Review by Porter Byers, Photos by Graham Snodgrass
Do you ever wish that you could go back to a time in your life and say to your past self, “You have no idea how incredible your experience is, you gotta appreciate every moment”? I am not one for hyperbole, but this is what is happening with the band Goose right now. Few musicians out there at present time can do what they do: write and sing great songs, master their instruments, and execute improvisation as well as any jam or jazz band.
Simultaneously, there are few fans who will travel from all corners of the map and happily trade a tornado warning plus five inches of rain in one hour for just one hour of music. That is exactly what hundreds of people did on May 3 in Frederick, Maryland to experience the talents of the five fellas from Connecticut. This is not so much a review of each individual song and jam like you might find at other sites – the music speaks for itself – but rather an attempt to capture the live experience of Goose in 2021. Perhaps what is to be appreciated most by those seeing the band this summer: this is only the beginning for Goose.
Just like their October performance, the Goose Frederick run at the Fairgrounds were “drive-ins,” with each allotted the space to its left where up to five people can enjoy the show. Despite the tricky circumstances, the security team from Battle-Tested Security a veteran-owned Maryland small business which employs mostly vets, did a solid job keeping everyone safe from the elements.
On night one when the rain passed, people emerged from their cars and makeshift tents as the crew removed plastic covers from the stage. After tearing into “Arrow” and “Bob Don,” the band had to pause and towel-off after yet another downpour passed through, which the crowd embraced without hesitation. Rick asked if anyone had “thirty towels” as they moved from the towel jam into the funky “Yeti.” The contrast with night two was the perfect weather and two full sets, but there was the same energy from the band and fans alike, dancing and singing along.
The vibe in the crowd was fantastic, and unlike what you might find at other jam band shows. Perhaps it’s because of social distancing, but more likely, it’s because of the band’s fresh sound and positive energy. No “jaded vets,” no one arguing over space or complaining about the setlist; in fact, many people throughout each night danced their way into other sections without issue. There were people of all ages, backgrounds, and locales. There is even a lot rag, The El Goose Times which put out its first-ever edition on N1. It is all but certain that this year will be the last opportunity to see the band in intimate settings, and to connect with them in some small way. This was quite evident as people rushed up to the stage afterwards to ask for setlists, picks, and to just yell weird shit at Coach and the team. I guess I am one of those people, as I asked what the guys had for dinner. “Silver Diner….great service,” Trevor told me. A Mid-Atlantic staple.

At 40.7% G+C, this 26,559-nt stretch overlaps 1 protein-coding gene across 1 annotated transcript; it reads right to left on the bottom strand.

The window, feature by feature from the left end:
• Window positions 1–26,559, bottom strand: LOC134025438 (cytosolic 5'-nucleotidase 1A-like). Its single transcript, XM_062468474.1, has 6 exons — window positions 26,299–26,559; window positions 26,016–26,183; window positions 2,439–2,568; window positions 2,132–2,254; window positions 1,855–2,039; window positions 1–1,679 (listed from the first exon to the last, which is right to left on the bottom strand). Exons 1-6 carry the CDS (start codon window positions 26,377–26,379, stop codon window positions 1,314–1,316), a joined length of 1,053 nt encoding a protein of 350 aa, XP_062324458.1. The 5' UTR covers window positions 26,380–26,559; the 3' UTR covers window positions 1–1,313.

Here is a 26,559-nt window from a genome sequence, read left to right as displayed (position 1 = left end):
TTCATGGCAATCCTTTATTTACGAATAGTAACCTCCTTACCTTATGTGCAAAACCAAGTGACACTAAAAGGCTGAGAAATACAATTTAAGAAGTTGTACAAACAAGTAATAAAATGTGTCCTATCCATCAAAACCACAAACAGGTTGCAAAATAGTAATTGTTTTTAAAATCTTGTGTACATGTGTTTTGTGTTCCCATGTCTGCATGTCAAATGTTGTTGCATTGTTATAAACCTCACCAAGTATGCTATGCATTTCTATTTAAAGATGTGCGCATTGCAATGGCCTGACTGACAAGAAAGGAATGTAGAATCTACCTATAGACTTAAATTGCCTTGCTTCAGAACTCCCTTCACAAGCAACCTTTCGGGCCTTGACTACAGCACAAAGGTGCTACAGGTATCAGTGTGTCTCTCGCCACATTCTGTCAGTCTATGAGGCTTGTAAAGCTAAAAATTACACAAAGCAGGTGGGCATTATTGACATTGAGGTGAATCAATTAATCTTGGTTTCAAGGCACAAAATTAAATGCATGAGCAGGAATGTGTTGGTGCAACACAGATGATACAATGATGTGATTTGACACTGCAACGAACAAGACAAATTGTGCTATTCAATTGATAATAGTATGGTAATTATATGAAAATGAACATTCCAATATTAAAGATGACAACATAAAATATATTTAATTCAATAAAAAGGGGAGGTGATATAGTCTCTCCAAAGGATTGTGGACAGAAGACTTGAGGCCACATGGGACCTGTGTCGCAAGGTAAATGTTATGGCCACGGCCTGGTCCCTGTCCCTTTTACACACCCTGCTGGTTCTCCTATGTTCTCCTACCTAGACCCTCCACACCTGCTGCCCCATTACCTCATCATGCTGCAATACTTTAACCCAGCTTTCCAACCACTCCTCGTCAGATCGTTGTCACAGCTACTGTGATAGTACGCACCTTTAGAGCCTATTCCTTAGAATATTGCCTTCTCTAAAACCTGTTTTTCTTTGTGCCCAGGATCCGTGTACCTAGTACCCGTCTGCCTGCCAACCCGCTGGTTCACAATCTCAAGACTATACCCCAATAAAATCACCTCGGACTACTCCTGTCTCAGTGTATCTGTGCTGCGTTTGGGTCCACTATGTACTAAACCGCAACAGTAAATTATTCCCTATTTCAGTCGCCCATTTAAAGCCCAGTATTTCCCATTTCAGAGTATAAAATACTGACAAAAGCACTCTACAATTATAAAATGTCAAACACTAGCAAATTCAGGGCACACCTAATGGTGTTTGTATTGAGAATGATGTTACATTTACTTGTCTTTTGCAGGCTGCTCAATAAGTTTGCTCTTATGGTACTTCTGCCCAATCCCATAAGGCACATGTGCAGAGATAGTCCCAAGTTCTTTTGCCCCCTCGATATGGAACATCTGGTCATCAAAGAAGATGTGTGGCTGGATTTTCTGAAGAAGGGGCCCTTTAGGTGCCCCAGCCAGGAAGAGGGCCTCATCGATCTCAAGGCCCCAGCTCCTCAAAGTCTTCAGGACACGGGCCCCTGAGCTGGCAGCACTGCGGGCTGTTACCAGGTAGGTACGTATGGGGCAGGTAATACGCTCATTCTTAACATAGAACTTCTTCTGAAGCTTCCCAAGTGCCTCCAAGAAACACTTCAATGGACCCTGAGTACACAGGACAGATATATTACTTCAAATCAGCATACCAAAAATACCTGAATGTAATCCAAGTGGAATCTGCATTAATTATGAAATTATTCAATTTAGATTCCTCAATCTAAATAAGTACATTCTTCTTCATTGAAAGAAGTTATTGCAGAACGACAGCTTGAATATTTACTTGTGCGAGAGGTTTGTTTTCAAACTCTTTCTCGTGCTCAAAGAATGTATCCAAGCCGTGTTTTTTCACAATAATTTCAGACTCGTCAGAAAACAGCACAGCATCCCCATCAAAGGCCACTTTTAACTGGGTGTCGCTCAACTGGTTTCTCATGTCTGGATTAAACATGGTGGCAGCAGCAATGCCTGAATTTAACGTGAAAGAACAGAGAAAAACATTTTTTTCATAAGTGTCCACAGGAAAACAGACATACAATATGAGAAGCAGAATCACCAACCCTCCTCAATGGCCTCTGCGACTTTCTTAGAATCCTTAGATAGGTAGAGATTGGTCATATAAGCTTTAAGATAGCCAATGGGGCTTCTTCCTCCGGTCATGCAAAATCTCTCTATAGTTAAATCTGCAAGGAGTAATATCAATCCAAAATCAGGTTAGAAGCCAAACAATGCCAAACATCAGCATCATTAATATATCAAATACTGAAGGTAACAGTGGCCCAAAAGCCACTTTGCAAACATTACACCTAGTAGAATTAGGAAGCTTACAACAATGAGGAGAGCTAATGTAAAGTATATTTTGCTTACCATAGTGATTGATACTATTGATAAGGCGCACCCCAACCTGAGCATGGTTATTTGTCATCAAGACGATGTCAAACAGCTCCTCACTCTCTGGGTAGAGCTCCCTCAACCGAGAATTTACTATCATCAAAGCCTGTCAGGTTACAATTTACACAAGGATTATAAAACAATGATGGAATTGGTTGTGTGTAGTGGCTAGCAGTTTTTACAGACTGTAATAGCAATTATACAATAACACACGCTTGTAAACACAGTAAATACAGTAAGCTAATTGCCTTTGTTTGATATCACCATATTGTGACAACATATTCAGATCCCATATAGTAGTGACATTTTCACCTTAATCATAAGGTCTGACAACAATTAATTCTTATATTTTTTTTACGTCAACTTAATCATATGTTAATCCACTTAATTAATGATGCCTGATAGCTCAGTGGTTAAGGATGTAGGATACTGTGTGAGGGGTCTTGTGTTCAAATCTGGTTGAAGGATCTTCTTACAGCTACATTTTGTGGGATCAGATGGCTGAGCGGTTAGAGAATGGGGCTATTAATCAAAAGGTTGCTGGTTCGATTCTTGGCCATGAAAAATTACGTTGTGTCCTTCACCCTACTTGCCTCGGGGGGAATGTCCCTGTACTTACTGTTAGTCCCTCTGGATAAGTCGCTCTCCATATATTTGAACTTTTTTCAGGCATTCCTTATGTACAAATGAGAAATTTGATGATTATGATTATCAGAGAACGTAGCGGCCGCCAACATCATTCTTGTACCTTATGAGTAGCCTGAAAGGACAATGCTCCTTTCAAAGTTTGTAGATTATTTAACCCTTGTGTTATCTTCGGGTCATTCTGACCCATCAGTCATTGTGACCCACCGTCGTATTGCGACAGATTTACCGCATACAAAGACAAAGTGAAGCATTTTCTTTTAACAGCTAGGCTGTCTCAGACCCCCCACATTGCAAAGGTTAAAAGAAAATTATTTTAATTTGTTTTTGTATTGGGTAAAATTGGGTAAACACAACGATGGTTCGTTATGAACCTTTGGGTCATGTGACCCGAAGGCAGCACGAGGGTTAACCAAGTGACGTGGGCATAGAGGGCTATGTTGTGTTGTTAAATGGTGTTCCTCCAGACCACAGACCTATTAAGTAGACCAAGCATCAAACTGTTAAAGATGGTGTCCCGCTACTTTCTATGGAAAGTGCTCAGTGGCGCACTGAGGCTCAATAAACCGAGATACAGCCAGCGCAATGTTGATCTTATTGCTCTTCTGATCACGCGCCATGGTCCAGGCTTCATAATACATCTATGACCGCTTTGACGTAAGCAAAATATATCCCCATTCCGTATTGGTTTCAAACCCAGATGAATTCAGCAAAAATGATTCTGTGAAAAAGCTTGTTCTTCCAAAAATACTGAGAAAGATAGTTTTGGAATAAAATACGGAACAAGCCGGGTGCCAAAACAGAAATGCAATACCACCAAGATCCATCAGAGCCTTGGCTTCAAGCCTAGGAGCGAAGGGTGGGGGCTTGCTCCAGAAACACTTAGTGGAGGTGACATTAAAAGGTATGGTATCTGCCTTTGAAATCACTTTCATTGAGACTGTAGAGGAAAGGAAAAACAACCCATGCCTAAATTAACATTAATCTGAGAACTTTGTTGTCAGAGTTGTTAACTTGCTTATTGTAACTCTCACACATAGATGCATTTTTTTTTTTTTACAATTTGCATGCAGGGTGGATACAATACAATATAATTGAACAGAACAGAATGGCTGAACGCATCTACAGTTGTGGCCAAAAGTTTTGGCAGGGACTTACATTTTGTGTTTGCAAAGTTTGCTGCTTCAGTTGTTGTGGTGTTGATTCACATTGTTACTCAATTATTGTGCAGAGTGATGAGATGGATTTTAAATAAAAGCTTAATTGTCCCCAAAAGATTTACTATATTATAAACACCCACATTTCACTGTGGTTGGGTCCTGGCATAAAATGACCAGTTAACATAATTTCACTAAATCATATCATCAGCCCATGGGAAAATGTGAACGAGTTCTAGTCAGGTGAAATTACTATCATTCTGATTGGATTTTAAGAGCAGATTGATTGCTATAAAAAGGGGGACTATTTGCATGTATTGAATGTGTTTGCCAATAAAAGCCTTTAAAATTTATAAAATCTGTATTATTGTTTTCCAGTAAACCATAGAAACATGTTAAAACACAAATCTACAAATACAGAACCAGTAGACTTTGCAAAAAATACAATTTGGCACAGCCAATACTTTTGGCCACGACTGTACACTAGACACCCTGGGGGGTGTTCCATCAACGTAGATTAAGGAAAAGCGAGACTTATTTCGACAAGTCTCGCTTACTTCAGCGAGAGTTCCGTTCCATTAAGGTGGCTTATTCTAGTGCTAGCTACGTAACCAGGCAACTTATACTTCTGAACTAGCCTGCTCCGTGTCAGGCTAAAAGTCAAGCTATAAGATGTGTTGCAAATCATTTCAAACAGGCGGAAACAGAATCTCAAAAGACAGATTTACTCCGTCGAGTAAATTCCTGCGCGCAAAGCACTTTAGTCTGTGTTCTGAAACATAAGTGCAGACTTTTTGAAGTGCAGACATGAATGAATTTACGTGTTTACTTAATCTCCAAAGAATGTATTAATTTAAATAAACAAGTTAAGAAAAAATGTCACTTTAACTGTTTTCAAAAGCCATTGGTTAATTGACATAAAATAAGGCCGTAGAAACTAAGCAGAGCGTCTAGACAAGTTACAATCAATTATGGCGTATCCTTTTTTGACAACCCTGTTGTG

Aside from the transportive and mesmerizing “Ted Tapes,” Goose only has one full length studio album, “Moon Cabin,” with another, “Shenanigans Nite Club,” due out June 4. Their talent and creativity are drawing people in from so many more angles than just the album concept. The interactive Bingo Tour and Goosemas streams last year, the widely available and diverse live recordings, and of course, the drive-ins and pod shows.
I cannot recommend highly enough the music and performances of Goose. There are limited tickets remaining to some summer dates, and they’ll likely offer top-notch live streams during the second leg. Like I said, this is still just the beginning, and you won’t want to look back and realize you missed part of the ride.